Americas and Oceania Collections blog

16 January 2012

War, Struggle and Equality: the Tuskegee Airmen

Tuskegee airman (poster)
War bonds poster featuring an unnamed Tuskegee airman (displayed on Wikipedia's Tuskegee Airmen entry)

On January 10th the Institute for the Study of the Americas hosted a screening of the documentary, 'Double Victory', an account of the Tuskegee Airmen and their exploits in World War Two. These pilots of the 332nd Figther Group and 477th Bomber Group of the U. S. Army Air Corps were the first African American aviators of the U.S. Armed Forces but they faced a struggle against institutionalised racism in order to fly, fight and be treated as equals during and after the war.

'Double Victory' is a documentary account of this struggle, narrated by Cuba Gooding Jr. and produced to be viewed alongside the film 'Red Tails' (both productions are Lucas Film projects). The high point of the evening, however, was the attendence of two Tuskegee Airmen, Le Roy Gillead and Alexander Jefferson. Gillead and Jefferson's recollections added a great deal to the evening, with Jefferson talking about the struggle for African American men to be allowed to fly and his experiences as a German POW and Gillead highlighting the struggle for equality undertaken by officers who did not see front line service.

Both men also talked about their pride at being awarded the Congressional Gold Medal, along with roughly 300 other Tuskegee Airmen. During the award ceremony, President George W. Bush paid tribute to the airmen, saying, "The Tuskegee Airmen helped win a war, and you helped change our nation for the better. Yours is the story of the human spirit, and it ends like all great stories do – with wisdom and lessons and hope for tomorrow." A copy of the act bestowing the medals can be found here and Library holds a number of resources relating to the Tuskegee Airmen, their forces service and the relationship their actions had to the subsequent Civil Rights Movement.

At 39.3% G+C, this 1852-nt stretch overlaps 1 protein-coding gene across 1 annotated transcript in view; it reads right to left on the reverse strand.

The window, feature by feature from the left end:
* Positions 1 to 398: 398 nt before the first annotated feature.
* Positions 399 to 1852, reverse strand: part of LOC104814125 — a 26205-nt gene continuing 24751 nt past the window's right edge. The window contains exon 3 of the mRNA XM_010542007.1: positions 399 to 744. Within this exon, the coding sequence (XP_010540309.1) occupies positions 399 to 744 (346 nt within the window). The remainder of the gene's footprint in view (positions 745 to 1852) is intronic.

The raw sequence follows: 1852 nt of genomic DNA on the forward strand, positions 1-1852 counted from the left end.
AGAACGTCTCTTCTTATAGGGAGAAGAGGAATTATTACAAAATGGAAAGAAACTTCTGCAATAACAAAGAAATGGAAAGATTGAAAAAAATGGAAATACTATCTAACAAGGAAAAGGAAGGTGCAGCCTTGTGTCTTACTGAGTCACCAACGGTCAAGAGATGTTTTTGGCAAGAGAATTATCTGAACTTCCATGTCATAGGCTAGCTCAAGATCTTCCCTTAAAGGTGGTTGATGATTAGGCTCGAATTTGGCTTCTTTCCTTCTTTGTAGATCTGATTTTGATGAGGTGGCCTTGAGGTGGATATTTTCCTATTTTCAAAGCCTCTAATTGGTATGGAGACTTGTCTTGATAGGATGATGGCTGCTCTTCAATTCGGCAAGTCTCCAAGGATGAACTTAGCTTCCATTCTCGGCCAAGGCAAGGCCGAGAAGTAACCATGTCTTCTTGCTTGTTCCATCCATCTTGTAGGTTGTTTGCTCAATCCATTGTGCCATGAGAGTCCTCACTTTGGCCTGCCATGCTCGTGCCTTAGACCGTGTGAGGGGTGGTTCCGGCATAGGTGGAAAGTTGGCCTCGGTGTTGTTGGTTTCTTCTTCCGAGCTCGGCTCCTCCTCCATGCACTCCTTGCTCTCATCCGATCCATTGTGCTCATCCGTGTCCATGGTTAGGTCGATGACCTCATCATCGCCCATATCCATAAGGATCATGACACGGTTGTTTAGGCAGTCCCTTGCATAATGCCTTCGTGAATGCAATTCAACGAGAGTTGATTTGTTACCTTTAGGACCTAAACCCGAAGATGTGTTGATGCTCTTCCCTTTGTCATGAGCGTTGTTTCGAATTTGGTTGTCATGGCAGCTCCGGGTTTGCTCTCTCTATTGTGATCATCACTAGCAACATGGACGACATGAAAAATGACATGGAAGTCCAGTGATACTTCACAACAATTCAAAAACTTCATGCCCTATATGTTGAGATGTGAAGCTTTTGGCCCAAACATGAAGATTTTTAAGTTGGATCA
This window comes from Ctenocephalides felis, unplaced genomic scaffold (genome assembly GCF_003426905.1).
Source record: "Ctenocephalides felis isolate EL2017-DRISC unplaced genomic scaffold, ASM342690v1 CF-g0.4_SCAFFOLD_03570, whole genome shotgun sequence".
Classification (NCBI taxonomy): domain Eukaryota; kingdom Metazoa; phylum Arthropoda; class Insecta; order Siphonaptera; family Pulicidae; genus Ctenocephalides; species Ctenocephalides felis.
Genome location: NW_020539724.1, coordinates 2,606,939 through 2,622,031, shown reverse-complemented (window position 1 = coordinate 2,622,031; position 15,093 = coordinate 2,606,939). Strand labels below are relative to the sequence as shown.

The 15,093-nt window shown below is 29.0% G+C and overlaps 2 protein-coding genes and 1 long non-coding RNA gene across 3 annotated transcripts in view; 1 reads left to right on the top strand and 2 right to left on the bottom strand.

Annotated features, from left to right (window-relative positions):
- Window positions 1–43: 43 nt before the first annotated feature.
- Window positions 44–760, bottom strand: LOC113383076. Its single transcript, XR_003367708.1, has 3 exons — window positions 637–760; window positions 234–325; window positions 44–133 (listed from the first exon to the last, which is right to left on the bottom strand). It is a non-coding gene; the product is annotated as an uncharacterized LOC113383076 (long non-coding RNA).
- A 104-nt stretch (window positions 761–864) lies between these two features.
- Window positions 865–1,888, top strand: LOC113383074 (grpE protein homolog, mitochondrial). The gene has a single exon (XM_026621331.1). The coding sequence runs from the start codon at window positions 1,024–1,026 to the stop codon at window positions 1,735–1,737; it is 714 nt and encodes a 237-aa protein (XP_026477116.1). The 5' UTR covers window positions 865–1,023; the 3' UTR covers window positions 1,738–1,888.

The Library's collection of American newspapers contain a number of insights, with articles such as the Chicago Defender's, '332nd Flies Its 200th Mission Without a Loss' and many accounts of how the Freedman Field Mutiny and other incidents regarding racial equality were reported. There are also published service accounts, Alexander Jefferson's, 'Red Tail Captured, Red Tail Free' (shelfmark: YC.2005.a.5960) is a good example, and various journal articles on the exploits and legacy of the Tuskegee Airmen in Europe and the US.

[JJ and PJH]


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